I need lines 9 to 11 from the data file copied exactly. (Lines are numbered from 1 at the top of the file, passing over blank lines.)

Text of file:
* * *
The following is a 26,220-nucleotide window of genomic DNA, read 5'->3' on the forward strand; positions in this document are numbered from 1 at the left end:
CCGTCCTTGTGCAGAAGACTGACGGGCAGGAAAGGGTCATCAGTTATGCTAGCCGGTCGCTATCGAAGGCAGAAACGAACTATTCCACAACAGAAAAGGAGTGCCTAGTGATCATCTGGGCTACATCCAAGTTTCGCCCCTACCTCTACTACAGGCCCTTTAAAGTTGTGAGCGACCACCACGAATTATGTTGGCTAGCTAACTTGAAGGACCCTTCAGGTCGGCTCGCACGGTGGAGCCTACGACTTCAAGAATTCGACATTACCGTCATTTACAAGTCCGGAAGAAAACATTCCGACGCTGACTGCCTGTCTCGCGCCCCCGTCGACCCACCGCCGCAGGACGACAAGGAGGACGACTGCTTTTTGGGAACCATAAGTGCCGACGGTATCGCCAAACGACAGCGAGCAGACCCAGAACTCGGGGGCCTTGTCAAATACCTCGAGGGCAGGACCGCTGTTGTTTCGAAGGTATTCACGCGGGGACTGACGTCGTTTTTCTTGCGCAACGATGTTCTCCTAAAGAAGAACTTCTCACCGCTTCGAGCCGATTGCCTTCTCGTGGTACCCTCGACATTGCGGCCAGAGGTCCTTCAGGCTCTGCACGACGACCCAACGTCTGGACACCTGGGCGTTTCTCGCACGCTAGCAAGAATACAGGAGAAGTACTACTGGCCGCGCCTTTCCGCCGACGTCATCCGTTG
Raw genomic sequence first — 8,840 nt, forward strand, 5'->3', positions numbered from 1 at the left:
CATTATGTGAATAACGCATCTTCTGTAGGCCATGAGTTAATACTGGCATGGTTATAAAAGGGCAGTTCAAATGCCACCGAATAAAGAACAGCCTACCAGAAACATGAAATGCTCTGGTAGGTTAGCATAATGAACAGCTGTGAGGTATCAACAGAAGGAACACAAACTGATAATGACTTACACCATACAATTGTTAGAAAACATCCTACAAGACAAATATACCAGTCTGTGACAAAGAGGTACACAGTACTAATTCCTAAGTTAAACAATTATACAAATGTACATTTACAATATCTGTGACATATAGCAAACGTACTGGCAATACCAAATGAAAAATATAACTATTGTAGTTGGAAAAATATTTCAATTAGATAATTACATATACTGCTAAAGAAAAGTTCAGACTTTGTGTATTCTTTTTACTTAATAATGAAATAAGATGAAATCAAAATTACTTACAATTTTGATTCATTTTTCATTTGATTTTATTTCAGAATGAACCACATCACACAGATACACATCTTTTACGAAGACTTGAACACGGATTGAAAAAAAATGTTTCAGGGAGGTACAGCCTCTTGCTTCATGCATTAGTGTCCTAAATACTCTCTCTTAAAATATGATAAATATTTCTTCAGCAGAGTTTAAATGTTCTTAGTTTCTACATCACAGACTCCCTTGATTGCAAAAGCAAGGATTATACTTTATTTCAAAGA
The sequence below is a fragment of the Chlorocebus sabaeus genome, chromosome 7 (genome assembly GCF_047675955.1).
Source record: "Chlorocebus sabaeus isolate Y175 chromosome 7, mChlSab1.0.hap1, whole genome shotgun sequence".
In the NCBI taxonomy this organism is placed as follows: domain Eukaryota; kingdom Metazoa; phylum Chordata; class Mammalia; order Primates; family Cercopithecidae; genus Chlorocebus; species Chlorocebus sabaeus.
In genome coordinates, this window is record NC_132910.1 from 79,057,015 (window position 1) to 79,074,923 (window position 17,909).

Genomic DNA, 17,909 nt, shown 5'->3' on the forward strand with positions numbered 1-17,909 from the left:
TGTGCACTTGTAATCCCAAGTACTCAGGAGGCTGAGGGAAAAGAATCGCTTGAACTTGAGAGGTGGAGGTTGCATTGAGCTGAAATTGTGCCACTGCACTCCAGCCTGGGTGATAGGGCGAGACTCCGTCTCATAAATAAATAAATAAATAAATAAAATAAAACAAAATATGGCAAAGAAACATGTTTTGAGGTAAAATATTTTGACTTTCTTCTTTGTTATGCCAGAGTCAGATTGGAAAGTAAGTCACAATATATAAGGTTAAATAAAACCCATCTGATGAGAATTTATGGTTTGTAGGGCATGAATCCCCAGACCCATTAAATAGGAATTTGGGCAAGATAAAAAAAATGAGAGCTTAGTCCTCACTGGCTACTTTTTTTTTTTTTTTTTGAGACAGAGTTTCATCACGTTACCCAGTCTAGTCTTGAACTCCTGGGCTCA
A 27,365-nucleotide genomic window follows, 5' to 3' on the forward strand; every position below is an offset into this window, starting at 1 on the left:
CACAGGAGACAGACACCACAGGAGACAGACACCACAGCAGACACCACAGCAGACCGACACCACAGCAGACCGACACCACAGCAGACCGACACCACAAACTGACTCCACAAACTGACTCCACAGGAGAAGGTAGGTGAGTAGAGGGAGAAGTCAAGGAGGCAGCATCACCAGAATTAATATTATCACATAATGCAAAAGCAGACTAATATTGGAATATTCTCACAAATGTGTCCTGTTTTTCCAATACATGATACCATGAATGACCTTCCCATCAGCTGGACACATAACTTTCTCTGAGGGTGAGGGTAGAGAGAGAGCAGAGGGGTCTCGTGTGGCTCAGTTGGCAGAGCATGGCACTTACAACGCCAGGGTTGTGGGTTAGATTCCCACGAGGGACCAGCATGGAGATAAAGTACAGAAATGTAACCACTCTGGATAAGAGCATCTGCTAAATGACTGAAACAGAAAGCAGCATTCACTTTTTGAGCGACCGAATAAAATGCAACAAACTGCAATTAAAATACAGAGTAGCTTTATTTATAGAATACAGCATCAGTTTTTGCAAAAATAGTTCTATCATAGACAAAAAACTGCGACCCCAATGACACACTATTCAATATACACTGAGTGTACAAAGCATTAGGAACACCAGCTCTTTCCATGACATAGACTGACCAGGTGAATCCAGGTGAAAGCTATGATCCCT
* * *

Genomic DNA, 17,909 nt, shown 5'->3' on the forward strand with positions numbered 1-17,909 from the left:
TGTGCACTTGTAATCCCAAGTACTCAGGAGGCTGAGGGAAAAGAATCGCTTGAACTTGAGAGGTGGAGGTTGCATTGAGCTGAAATTGTGCCACTGCACTCCAGCCTGGGTGATAGGGCGAGACTCCGTCTCATAAATAAATAAATAAATAAATAAAATAAAACAAAATATGGCAAAGAAACATGTTTTGAGGTAAAATATTTTGACTTTCTTCTTTGTTATGCCAGAGTCAGATTGGAAAGTAAGTCACAATATATAAGGTTAAATAAAACCCATCTGATGAGAATTTATGGTTTGTAGGGCATGAATCCCCAGACCCATTAAATAGGAATTTGGGCAAGATAAAAAAAATGAGAGCTTAGTCCTCACTGGCTACTTTTTTTTTTTTTTTTTGAGACAGAGTTTCATCACGTTACCCAGTCTAGTCTTGAACTCCTGGGCTCA
A 27,365-nucleotide genomic window follows, 5' to 3' on the forward strand; every position below is an offset into this window, starting at 1 on the left: